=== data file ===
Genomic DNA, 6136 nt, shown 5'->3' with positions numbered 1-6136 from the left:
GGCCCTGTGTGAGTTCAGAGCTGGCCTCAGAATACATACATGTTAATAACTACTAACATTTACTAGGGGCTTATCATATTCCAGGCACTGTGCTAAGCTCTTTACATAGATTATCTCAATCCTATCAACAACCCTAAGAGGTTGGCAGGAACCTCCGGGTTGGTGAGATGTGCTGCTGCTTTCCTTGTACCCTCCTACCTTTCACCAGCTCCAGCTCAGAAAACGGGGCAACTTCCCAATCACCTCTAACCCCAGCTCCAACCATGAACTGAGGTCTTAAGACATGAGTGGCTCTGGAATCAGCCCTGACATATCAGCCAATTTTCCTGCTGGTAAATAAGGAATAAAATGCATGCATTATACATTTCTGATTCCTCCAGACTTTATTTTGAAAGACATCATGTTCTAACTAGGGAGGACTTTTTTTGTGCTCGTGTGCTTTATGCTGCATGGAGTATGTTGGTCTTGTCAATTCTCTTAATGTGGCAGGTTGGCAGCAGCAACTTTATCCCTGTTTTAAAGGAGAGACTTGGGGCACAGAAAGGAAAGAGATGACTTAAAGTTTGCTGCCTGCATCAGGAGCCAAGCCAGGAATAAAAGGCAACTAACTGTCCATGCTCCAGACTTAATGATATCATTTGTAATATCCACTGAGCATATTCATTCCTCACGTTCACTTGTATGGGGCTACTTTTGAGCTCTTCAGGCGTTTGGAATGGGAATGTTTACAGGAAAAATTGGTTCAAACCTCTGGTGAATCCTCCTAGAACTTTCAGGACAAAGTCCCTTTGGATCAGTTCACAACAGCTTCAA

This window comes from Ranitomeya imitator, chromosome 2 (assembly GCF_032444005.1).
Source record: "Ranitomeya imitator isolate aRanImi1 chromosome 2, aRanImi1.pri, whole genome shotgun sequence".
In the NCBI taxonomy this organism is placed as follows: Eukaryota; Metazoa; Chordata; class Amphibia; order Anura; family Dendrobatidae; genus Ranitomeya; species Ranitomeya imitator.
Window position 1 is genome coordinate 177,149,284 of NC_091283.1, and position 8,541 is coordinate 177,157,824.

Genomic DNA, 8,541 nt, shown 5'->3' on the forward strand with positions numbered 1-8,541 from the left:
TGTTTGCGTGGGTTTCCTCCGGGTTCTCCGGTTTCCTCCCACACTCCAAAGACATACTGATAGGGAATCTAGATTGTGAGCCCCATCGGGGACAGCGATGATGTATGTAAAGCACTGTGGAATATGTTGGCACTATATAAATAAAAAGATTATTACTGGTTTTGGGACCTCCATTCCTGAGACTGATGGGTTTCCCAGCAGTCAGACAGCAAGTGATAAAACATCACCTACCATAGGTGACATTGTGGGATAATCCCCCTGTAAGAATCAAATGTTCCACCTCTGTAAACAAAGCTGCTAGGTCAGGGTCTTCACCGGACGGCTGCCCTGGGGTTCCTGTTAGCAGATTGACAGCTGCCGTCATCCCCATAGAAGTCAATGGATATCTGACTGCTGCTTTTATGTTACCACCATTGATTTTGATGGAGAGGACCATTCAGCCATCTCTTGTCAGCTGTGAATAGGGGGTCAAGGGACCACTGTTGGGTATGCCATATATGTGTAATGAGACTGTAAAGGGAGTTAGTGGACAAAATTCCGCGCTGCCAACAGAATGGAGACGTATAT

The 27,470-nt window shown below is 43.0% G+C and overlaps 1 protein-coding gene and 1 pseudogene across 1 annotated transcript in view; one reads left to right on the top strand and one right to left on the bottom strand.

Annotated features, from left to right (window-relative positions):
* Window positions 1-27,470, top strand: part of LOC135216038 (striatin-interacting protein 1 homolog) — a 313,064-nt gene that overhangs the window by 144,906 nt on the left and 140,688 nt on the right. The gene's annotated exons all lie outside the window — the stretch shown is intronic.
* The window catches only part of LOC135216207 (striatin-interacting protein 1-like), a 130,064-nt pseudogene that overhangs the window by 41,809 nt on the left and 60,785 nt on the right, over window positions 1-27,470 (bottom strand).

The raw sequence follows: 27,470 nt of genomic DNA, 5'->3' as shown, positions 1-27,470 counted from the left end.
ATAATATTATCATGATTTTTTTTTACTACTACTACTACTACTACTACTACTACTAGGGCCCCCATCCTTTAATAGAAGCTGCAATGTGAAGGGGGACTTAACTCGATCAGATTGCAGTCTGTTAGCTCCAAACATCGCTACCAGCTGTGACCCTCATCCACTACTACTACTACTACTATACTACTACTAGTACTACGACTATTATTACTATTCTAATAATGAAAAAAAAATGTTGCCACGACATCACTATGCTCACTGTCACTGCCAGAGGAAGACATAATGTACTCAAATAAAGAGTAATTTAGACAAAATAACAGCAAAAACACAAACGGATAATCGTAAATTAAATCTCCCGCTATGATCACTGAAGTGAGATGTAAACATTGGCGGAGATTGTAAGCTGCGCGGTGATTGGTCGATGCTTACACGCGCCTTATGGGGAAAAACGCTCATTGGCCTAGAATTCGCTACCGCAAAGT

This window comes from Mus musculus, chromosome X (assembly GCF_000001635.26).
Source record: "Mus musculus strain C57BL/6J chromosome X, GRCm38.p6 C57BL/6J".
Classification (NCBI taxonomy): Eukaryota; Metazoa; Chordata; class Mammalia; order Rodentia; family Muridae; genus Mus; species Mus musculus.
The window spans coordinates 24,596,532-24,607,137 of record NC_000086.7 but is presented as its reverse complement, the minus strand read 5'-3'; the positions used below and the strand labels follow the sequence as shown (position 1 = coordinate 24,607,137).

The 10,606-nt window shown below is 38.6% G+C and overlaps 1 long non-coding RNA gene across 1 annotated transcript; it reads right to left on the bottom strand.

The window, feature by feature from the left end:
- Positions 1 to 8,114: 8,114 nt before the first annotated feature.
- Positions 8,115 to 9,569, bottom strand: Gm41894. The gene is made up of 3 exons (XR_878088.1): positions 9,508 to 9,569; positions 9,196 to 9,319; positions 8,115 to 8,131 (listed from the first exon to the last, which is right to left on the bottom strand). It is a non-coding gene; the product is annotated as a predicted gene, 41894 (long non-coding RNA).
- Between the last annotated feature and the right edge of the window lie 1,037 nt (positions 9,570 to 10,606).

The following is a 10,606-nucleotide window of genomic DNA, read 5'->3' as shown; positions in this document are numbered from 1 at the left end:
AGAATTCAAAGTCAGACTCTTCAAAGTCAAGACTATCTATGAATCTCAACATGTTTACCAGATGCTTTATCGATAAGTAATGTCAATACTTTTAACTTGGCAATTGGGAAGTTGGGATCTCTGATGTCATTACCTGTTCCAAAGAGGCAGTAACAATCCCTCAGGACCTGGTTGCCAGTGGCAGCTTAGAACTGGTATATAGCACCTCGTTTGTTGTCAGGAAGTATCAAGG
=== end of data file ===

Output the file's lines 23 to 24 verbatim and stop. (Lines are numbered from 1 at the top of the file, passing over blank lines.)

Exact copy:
- Between the last annotated feature and the right edge of the window lie 1,037 nt (positions 9,570 to 10,606).

The following is a 10,606-nucleotide window of genomic DNA, read 5'->3' as shown; positions in this document are numbered from 1 at the left end: